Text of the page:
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An Iraq war movie tipped for success

By Channel 4 News

Updated on 23 August 2009

Films about the Iraq war have struggled to make an impact at the box office and with the critics but Kathryn Bigelow's The Hurt Locker is expected to buck the trend.

The Hurt Locker

Will anyone want to see a movie about the war in Iraq? That is what the industry is asking itself as studios run shy of investing in films about the conflict.

The Hurt Locker, the latest offering from the United States, was made with independent funding. It is the first Iraq film to draw crowds in America.

The film tells the tale of a bomb disposal squad working in Baghdad, and Bigelow says the aim is to give audiences a "boots on the ground" sense of being there.

She said: "I think it's a subject that is complicated. It's definitely emotionally fraught and at the same time I think the film provides a window onto a fairly abstracted conflict.

"The fact that it's very specific and set in theatre I think is very illuminating."

The screenplay was written from first-hand experience by Mark Boal, a reporter who was embedded with the US Army's explosive ordnance disposal squad in Baghdad in 2004.

As such, it is exacting in its detail, persuasively authentic and almost entirely free of the usual "war movie" baggage. There are no big speeches, no epic battles, no clear winners and losers.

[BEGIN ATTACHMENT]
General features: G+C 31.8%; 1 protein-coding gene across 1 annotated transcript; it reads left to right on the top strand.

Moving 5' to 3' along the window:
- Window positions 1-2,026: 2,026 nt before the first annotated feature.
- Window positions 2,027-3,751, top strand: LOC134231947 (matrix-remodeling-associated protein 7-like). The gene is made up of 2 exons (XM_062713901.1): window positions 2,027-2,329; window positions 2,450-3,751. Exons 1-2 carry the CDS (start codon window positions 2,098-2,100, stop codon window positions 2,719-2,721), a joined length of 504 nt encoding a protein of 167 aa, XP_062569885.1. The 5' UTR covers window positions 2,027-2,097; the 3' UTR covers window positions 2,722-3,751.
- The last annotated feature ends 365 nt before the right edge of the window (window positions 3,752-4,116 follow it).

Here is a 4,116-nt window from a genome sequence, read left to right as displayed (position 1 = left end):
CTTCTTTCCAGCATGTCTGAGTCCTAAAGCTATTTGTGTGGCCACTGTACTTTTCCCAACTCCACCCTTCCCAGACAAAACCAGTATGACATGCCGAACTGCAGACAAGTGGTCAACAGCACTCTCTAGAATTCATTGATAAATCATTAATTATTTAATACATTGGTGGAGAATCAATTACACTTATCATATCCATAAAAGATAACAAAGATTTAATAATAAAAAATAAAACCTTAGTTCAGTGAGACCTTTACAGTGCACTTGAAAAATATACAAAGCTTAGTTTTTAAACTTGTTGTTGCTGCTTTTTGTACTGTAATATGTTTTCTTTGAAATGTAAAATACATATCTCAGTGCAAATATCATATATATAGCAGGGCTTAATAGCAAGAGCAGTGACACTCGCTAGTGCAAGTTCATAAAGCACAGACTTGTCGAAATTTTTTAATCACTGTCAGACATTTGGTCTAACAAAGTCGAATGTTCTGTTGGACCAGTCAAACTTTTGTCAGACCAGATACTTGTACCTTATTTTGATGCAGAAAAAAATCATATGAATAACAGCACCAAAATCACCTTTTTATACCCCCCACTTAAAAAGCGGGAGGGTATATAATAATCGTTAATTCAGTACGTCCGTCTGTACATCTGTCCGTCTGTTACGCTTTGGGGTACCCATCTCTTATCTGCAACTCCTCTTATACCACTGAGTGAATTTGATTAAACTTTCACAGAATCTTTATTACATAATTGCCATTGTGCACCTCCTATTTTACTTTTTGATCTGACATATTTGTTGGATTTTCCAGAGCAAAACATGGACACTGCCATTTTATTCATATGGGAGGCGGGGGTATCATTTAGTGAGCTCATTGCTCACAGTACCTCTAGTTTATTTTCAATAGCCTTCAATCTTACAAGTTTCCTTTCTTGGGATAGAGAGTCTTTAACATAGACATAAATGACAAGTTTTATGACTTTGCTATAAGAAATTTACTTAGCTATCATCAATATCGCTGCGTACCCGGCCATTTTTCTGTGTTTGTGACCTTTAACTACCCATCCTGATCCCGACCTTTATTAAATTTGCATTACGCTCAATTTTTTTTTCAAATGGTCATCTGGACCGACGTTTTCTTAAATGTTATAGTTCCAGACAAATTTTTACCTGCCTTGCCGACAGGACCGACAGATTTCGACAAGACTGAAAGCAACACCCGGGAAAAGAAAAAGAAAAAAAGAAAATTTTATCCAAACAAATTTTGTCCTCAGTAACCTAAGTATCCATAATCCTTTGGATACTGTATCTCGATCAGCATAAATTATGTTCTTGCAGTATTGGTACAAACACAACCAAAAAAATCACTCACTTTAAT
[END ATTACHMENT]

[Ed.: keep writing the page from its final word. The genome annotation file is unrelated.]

Instead, it focuses on a three-man bomb squad, and in particular their sergeant (Jeremy Renner), who seems only fully functional when in the face of danger.

More problematically, The Hurt Locker is also devoid of any obvious political angle with its broadly sympathetic portrayal of the military and lack of explicit comment on the wider conflict, some critics have accused it of not being anti-war enough, or even labelled it as propaganda.

American critic Tara McKelvey wrote: "The Hurt Locker is one of the most effective recruiting vehicles for the US Army that I have seen."

Watch the full interview with Kathryn Bigelow

Kathryn Bigelow explained to Nicholas Glass why she chose relatively uknown actors for the film.

"I think what it does is amplify a sense of tension and suspense. In that as an audience you are not coming to those characters with a kind of preconception - he's so and so, therefore he will have a heroic death in the last act if he dies at all. You have no idea who is vulnerable and who is not.

"We were interested in making it as authentic as possible and realistic as possible - giving the audience a boots on the ground, you are there, fly on the wall look at combat in the 21st century. A day in the life of a bomb tech.

"These are men who have arguably the most dangerous job in the world, yet it's a volunteer military, they are there by choice."

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